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IBC 1609.1.2 Application

IBC 1609.1.2 Application

IBC 1609.1.2 Application

The load prescription I question is the 10 psf prescribed minimum down wind load for roof components. Shouldn't  this also apply to MWFRS? If yes, how should it be combined as an additional wind loadcase? As a combined adding effective wind load with other wind loads, or a distinct seperate combination?

It doesn't appear to be adopted by the premanufactured building design standards.

RE: IBC 1609.1.2 Application

I believe what you are referring to is the minimum loading of 10 psf for components and cladding. Components and claddings are NOT part of the MWFRS. Components and claddings loads are transferred to MWFRS.

If the component is, for instance roof sheathing, the loading of the roof sheathing is transferred to the rafters, purlins, etc. (negative or positive). If the component is siding, then the load of the siding is transferred to wall frame system (negative or positive).

Pre-manufactured buildings are generally designed (for wind) using the simplified method such as in ASCE 7-98 or 7-02.

Try this link and down load this program:


It would be helpful to get ASCE 7-98 or 7-02, Minimum Design Loads for Buildings and Other Structures,


RE: IBC 1609.1.2 Application

The Code does prescribe the 10 psf as a minimum horizontal load for MWFRS. It seems to me the probability of a down load 10 psf wind would be a common occurence regardless of other load cases and directions. The application to component load hence is proper. It would appear however that for the overall building frame design loading the probability of this load in some defined or undefined combination is neglected. Perhaps the thinking is that other load cases and factors adequately prescribe this effect. I see no mention in the IBC commentary.

RE: IBC 1609.1.2 Application


1609.1.2 "Minmum Wind Loads" (IBC 2000), Simply states that the minimum wind load on the MWFRS shall not be less than 10 psf multiplied by the area of the building or structure normal to the direction of the wind. This would include the 10psf transferred by the components and claddings.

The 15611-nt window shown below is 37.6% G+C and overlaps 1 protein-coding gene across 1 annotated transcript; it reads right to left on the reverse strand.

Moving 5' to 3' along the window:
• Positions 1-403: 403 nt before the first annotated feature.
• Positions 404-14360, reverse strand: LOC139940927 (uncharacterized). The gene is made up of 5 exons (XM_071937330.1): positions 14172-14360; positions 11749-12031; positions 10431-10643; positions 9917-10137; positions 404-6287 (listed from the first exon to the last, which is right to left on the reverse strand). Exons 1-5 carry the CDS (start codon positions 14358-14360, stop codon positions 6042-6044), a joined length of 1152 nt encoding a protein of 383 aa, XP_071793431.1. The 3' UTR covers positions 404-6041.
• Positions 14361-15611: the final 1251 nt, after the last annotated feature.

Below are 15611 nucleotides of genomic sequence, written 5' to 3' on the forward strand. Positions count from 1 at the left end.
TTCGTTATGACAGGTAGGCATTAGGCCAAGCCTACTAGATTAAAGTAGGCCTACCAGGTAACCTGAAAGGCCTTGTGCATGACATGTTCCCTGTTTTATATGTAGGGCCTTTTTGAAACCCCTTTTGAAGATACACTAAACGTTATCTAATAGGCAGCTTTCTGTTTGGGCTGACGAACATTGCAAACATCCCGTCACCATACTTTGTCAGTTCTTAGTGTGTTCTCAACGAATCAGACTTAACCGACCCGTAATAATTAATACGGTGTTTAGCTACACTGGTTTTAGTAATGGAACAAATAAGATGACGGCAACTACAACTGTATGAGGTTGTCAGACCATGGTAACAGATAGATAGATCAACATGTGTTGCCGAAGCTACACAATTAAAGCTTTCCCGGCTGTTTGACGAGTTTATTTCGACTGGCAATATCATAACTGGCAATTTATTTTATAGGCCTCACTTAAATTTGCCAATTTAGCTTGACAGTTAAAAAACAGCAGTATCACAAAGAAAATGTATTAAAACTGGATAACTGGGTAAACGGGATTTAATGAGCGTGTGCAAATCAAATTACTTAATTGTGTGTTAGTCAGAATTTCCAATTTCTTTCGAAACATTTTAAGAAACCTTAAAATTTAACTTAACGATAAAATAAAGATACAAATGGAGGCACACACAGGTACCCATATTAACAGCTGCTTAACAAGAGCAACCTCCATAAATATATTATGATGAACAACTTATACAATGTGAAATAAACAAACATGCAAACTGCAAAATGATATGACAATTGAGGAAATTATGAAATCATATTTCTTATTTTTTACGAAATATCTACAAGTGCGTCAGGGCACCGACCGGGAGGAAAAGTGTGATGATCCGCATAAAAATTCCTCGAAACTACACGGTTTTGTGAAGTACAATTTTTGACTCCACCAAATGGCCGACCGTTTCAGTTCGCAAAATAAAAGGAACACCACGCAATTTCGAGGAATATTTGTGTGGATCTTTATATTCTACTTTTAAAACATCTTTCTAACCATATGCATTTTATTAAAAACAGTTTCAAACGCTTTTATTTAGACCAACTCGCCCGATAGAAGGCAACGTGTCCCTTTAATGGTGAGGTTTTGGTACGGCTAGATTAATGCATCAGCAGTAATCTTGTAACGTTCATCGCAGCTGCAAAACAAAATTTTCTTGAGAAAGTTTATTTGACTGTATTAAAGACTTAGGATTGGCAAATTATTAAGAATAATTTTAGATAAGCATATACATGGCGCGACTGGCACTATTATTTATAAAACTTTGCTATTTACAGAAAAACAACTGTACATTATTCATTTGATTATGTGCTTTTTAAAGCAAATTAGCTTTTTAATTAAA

Note: the surface area of the component (such as siding) is the area normal to the wind, multiplied by 10 psf, this is your total load.

Of course wind analysis is not that simple.

1609.1.2 Is basically the introdution of Section 1609, Wind Loads.

RE: IBC 1609.1.2 Application

In your opinion, and for the sake of clarity, you interpret IBC 1619.1.2 to prescribe "10 psf wind down" as an additional distinct minimum load case to be applied in combination with all other prescribed loads and combinations for the design of the MWFRS as well as to the individual component/claddings design loads?

I have two differing opinions now which both seem valid. They both agree however the code appears ambigious or inconsistent on this point.

Issues associated with the interpretation include validation of direct physical observation and importantly, economics. E.G. The load consideration would seem to make sense, however if it's not specifically required, and if Joe S. doesn't design with it...

Thanks for your response.

RE: IBC 1609.1.2 Application

This is how I interpret 1609.1.2:

1.  Calculate your MWFRS loads as you normally would.  This is based on ASCE 7 and for MWFRS includes wall and roof loads.  These loads produce axial, shear and moments in your building elements.  This is W which is included in the load combinations specified in Chapter 16.

2.  1609.1.2 then says that, despite what you get in item 1 above, you still need to calculate axial, shear and moments for elements using a 10 psf LATERAL load on the projected area.  No vertical loads area specified here.  If this 10 psf does not produce higher axial, shear and moments, then OK...otherwise this is a contributing load case that must be considered.  It is a load case W to be included in the load combinations of Chapter 16.

3.  For components and cladding, you would calculate the required wind pressures for your various elements of your structure and compare these pressures with +/- 10 psf.  In this case, 10 psf is simply a minimum pressure - so use the ASCE 7 C&C pressures or 10 psf whichever is greater.

RE: IBC 1609.1.2 Application


Let me try this again! 1609.1.2 MINIMUM WIND LOADS. This section sates:

The minimum wind load is 10 psf, not added to anything, it is just a minimum of 10 psf. If you have an external pressure of 13 psf and an internal pressure of 3.2 psf, your net pressure on the wall is 9.8 psf. YOU MUST USE 10 PSF because this is the minimum.

Maybe you are getting confused with the statement "In the calculation of design wind loads for components and claddings for buildings, the algebraic sum of the pressures acting on opposite faces shall be taken into accoount".

This statement simply means that if you have wind pushing on one side and you have internal pressure resisting it, subtract the resistance from the pressure this gives net pressure(as in the example above).

There is no "down wind load" mentioned in the code (either ASCE 7-98 which the IBC is based on, or in the IBC 2000 or 2003).

I think the code writers try to make these codes complicated (and they are not), leading to confusion.

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